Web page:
• OutPastPluto says:

            Dems simply don’t have the “party discipline” it takes to push through something as big as healthcare reform. There are too many people in the party that have their own ideas or are just willing to exploit the situation for their benefit.

            If anything,that should have been a good sign to not bother or to just not eat the whole elephant at once.

      • Applekid ┬──┬ ノ( ã‚œ-゜ノ) says:

        We can pull out the history books and find all the boners Republicans and Democrats each pulled at the expense of the citizenry.

        This November, remember that the only wasted vote is for the status quo: it’s only a two party system if everyone votes two party.

        • AstroPig7 says:

          In a lot of areas, there aren’t any serious candidates running outside of those two parties.

          • Loias supports harsher punishments against corporations says:

            That’s hardly a counter-argument. Candidates don’t run at independent because in the current system no one wins as an Independent. In only very few instances has this occured.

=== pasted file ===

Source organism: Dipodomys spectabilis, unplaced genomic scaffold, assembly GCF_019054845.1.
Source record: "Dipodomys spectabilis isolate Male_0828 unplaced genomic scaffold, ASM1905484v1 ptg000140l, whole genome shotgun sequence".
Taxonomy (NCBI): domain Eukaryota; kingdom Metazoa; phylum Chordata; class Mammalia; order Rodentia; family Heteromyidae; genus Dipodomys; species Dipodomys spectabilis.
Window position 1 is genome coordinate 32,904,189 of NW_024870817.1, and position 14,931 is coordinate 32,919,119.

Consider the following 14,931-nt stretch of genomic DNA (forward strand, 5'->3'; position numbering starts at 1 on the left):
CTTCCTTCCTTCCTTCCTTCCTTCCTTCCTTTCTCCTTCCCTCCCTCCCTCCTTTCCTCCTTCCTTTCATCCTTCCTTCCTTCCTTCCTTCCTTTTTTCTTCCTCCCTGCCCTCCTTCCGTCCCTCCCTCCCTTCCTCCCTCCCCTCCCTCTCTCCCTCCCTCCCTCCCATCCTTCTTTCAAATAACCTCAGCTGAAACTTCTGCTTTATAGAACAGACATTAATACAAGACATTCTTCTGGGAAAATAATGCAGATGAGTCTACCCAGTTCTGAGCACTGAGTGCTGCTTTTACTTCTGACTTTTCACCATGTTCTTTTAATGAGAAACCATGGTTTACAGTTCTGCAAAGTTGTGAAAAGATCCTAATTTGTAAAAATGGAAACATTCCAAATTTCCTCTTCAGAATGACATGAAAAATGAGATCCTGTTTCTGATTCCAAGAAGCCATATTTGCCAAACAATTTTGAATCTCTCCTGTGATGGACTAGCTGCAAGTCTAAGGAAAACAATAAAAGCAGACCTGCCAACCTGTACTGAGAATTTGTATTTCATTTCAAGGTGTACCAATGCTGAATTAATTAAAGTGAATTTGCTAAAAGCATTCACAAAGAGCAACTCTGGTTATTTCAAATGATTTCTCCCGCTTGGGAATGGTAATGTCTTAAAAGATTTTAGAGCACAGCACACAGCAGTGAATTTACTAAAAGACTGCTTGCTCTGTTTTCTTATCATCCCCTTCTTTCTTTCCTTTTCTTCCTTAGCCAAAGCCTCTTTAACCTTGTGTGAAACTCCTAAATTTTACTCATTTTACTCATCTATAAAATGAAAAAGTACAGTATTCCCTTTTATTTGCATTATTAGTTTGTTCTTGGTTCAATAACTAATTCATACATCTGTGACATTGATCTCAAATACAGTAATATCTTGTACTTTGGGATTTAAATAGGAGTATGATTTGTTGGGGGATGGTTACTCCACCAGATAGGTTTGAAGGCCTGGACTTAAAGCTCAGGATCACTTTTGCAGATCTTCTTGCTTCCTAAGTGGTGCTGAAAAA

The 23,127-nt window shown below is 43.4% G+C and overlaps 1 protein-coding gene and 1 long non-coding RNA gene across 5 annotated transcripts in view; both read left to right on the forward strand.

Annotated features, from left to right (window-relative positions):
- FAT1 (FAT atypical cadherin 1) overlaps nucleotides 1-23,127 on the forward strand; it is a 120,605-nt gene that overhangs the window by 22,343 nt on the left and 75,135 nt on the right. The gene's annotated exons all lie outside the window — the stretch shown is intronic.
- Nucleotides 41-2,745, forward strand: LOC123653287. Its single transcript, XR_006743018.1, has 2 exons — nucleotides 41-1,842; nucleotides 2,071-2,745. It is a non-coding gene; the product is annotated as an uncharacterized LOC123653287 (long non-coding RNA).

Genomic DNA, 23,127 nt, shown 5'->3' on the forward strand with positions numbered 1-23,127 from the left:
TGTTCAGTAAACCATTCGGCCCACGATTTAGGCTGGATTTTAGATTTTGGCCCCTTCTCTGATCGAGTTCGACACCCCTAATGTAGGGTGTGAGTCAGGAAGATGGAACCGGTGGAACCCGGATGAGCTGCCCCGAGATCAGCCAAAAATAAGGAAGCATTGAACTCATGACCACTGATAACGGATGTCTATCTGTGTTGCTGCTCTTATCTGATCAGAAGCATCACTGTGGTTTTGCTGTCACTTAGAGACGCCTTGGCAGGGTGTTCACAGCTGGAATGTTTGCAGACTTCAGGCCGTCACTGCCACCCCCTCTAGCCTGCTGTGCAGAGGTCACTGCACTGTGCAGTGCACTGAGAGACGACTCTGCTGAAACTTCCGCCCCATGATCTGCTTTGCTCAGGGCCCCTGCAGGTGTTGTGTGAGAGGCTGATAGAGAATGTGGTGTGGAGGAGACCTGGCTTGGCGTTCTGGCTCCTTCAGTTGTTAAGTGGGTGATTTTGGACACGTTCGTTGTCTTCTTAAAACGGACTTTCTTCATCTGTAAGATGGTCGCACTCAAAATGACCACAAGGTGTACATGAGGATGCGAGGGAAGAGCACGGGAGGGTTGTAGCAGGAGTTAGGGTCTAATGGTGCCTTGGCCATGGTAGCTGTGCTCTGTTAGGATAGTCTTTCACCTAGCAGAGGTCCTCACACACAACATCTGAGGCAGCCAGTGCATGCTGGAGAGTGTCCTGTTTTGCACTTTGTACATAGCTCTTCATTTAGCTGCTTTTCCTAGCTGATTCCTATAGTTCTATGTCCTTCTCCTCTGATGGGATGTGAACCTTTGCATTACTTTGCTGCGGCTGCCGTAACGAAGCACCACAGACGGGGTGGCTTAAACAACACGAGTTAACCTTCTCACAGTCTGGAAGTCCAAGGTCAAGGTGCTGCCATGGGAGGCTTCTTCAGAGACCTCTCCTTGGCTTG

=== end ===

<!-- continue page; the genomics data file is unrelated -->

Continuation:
• AstroPig7 says:

              I wasn’t arguing against the statement, I was just pointing out how entrenched this mindset is. I would love to see some real differences in political candidates, but this battle is up a very steep hill.

      • Loias supports harsher punishments against corporations says:

        The Republican involvement was a lack of involvement. They chose to be the upset school child because they didn’t get to play with their favorite toy.

        They CHOSE to be ineffectual and push back at everything. They CHOSE not to participate. And the CHOSE to be a roadblock for the sake of being a roadblock.

        That was their level of participation. Being the Obstacle.

        • TuxthePenguin says:

          But you do realize that they couldn’t be an obstacle. Democrats had 60 votes… that’s filibuster proof. They didn’t lose that until Scott Brown… when was that? Oh right, almost a year after they started on HCR.

          Republicans didn’t play but they couldn’t be a problem. It was that the Democrats weren’t as unified as they had thought. You can’t blame Republicans for anything that comes out of HCR. Also can’t give them credit either.